Nearly a decade ago, I had the honor and privilege of being appointed as the U.S. Attorney for the Eastern District of Texas by former President George W. Bush.
My service as the top federal law enforcement officer for more than 33,000 square miles instilled in me an incredible sense of gratitude for the brave men and women who selflessly march into harm’s way each day to uphold law and order in our communities.
Since I first came to Congress, I’ve been dedicated to fighting on behalf of our nation’s law enforcement. And at a time when our nation’s police are being targeted simply for choosing to wear blue, we must do all we can to ensure they’re sufficiently equipped to endure the many dangers they encounter on the job.
In recent months, our country has witnessed a tragic wave of violence targeted against our law enforcement. These events serve as grave examples of the types of lethal situations that make protective defense equipment so important to police safety.
There’s simply no excuse to allow our law enforcement officers to go into the field left unprepared and unprotected.
Just this past weekend, two police officers in Palm Springs, Calif. were fatally shot in a lengthy standoff that occurred during their response to a domestic violence call. And in June, it was state and local law enforcement officers who were first on the scene when the deadliest terrorist attack on American soil since 9/11 unfolded in Orlando.
Defensive equipment proved vital when an anti-ballistic helmet prevented a bullet to the head from killing a responding officer. And in July, a police ambush in Dallas took the lives five officers, including DART Police Officer Brent Thompson of my own district, reminding our nation how perilous it can be to put on a uniform.
While the senseless targeting of law enforcement remains inexcusable by any standard, we must not let this outrage distract us from practicable and achievable efforts to provide our officers with the most sophisticated and effective equipment available.
Unfortunately, our state and local law enforcement officers are facing decreased access to such equipment at a time when they need it the most. This scenario is the result of policy changes made pursuant to an Executive Order issued last year to restrict state and local police from accessing surplus defense equipment that was once provided by a federal program called the 1033 program.
After this action was announced, state and local law enforcement officers across the country expressed their deep concerns about the impact it would have on their ability to defend themselves in the line of duty, and I began seeking legislative action to reverse this life-threatening and indiscriminate executive decision.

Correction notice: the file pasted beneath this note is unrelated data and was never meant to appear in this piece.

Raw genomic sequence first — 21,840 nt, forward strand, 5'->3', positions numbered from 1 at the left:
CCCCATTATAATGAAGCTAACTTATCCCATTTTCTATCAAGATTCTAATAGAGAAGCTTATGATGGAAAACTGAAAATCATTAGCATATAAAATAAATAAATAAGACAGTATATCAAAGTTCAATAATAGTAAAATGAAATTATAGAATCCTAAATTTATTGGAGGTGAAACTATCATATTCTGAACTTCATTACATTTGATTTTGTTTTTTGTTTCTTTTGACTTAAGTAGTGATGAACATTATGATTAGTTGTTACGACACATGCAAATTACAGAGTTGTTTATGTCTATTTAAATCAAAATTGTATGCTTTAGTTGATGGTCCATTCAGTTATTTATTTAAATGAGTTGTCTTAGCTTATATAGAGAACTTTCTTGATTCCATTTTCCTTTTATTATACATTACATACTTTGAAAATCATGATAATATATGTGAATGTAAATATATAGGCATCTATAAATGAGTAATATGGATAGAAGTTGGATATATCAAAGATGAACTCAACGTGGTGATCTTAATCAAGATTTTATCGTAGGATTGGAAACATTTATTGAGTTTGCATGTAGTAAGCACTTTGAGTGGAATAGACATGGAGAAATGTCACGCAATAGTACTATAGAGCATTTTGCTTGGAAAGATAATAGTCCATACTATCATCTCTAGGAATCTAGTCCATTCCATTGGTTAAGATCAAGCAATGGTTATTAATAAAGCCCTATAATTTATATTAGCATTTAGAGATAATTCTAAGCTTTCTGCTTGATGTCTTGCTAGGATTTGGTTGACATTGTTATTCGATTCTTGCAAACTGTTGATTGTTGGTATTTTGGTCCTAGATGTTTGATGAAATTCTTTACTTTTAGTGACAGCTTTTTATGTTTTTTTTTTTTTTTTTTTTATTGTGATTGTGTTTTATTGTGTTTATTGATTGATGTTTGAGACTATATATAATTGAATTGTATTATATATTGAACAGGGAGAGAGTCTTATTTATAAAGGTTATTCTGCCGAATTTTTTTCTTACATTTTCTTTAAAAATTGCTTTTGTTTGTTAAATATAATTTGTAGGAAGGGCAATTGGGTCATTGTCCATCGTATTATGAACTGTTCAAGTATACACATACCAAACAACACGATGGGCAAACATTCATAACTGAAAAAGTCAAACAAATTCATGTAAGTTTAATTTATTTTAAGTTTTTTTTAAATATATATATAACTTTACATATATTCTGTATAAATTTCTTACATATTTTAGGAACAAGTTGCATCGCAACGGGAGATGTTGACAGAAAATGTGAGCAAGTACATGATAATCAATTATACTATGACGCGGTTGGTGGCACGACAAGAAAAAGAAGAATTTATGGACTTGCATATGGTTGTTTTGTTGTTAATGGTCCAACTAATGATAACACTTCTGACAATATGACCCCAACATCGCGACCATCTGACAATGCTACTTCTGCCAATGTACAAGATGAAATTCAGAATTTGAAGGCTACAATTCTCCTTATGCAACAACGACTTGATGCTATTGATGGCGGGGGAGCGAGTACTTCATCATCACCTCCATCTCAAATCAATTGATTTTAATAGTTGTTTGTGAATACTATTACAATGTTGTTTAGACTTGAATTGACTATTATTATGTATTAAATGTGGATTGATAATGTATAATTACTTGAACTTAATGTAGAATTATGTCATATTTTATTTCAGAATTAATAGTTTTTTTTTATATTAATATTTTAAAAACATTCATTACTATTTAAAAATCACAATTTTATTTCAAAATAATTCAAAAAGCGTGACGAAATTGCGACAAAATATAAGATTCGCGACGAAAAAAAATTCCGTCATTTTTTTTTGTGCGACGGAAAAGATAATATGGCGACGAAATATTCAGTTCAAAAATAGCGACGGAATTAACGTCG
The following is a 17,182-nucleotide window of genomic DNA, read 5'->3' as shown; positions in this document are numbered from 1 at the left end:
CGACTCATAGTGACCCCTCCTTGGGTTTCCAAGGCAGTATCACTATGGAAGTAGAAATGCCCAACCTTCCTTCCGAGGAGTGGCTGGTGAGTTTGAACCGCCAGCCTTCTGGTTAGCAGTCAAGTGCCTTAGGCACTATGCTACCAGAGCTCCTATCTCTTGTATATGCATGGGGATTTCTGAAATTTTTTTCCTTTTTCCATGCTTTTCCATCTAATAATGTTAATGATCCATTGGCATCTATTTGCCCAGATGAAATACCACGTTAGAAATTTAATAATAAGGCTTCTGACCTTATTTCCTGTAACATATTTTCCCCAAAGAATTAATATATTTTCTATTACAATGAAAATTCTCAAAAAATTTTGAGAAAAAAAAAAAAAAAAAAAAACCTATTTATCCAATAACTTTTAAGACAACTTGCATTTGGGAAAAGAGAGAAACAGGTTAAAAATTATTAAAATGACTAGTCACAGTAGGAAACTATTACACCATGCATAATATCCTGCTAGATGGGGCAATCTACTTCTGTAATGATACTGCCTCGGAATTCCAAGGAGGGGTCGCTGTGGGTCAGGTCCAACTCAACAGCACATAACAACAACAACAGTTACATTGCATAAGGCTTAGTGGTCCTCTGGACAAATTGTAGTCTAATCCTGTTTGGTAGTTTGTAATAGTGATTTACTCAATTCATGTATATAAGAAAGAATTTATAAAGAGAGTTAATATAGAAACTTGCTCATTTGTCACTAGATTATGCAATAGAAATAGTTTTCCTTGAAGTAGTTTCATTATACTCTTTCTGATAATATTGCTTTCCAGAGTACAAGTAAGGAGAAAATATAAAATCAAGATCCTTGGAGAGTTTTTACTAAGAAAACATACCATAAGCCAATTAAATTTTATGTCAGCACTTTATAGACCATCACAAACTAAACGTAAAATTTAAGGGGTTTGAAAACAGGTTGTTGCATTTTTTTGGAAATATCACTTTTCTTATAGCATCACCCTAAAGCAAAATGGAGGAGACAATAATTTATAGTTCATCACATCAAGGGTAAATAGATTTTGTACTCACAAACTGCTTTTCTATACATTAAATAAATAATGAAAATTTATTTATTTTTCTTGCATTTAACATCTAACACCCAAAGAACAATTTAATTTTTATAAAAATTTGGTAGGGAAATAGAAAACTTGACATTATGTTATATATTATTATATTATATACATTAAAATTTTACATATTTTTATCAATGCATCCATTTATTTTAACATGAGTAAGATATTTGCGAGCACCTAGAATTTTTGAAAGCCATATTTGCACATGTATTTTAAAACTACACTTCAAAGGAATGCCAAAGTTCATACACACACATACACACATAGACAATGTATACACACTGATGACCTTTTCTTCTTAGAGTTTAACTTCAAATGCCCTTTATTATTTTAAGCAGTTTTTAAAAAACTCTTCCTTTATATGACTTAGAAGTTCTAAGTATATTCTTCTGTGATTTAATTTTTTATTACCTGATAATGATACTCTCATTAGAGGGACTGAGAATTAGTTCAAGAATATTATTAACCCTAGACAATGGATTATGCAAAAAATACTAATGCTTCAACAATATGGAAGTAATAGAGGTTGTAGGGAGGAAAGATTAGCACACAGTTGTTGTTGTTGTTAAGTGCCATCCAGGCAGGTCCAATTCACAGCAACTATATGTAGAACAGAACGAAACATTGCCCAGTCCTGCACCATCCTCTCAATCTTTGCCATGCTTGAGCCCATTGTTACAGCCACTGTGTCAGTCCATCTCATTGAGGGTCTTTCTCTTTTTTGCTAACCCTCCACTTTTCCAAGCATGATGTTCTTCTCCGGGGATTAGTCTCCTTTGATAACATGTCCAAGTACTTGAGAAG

My commitment to restoring access to the 1033 program has been reinforced by the personal testimonies of law enforcement officials in my own district and across the country. Chuck Canterbury, National President of the Fraternal Order of Police, said the type of armored vehicles that are being recalled as a result of the Obama administration restrictions to the 1033 program allowed officers to safely approach the San Bernardino shooters’ escape vehicle. “This equipment, while politically incorrect, saved lives on that day,” Canterbury said.
Rockwall County Sheriff Harold Eavenson, who was elected to become president of the National Sheriffs’ Association in June 2017, echoes these sentiments.
According to Eavenson, Mine Resistant Armor Protected vehicles not only provide the ability to be used as a shield during active shooter situations, but prove equally critical in rescuing citizens in extreme flooding conditions like we have recently seen in Louisiana. For these reasons Eavenson spent nearly three years in pursuing such equipment for his own county.
In June, substantial progress was made on this front when the House passed an amendment I co-introduced to an annual appropriations bill along with Rep. David Reichert (R-Wash.). If signed into law, this measure will help restore our federal live-saving equipment programs for the duration of a fiscal year.
As a next step, I urge my colleagues to pass my standalone bill, the Protecting Lives Using Surplus (PLUS) Equipment Act of 2016 (H.R. 4880) to permanently undo the Executive Order that limited access to this program.
Let’s face it – there’s been far too much violence in the past few months alone to risk losing one more police officer’s life that could have been saved with equipment our country already has.
There’s simply no excuse to allow our law enforcement officers to go into the field left unprepared and unprotected. Providing them with the best equipment possible is the least we can do in return for the great sacrifice they make on our behalf every single day.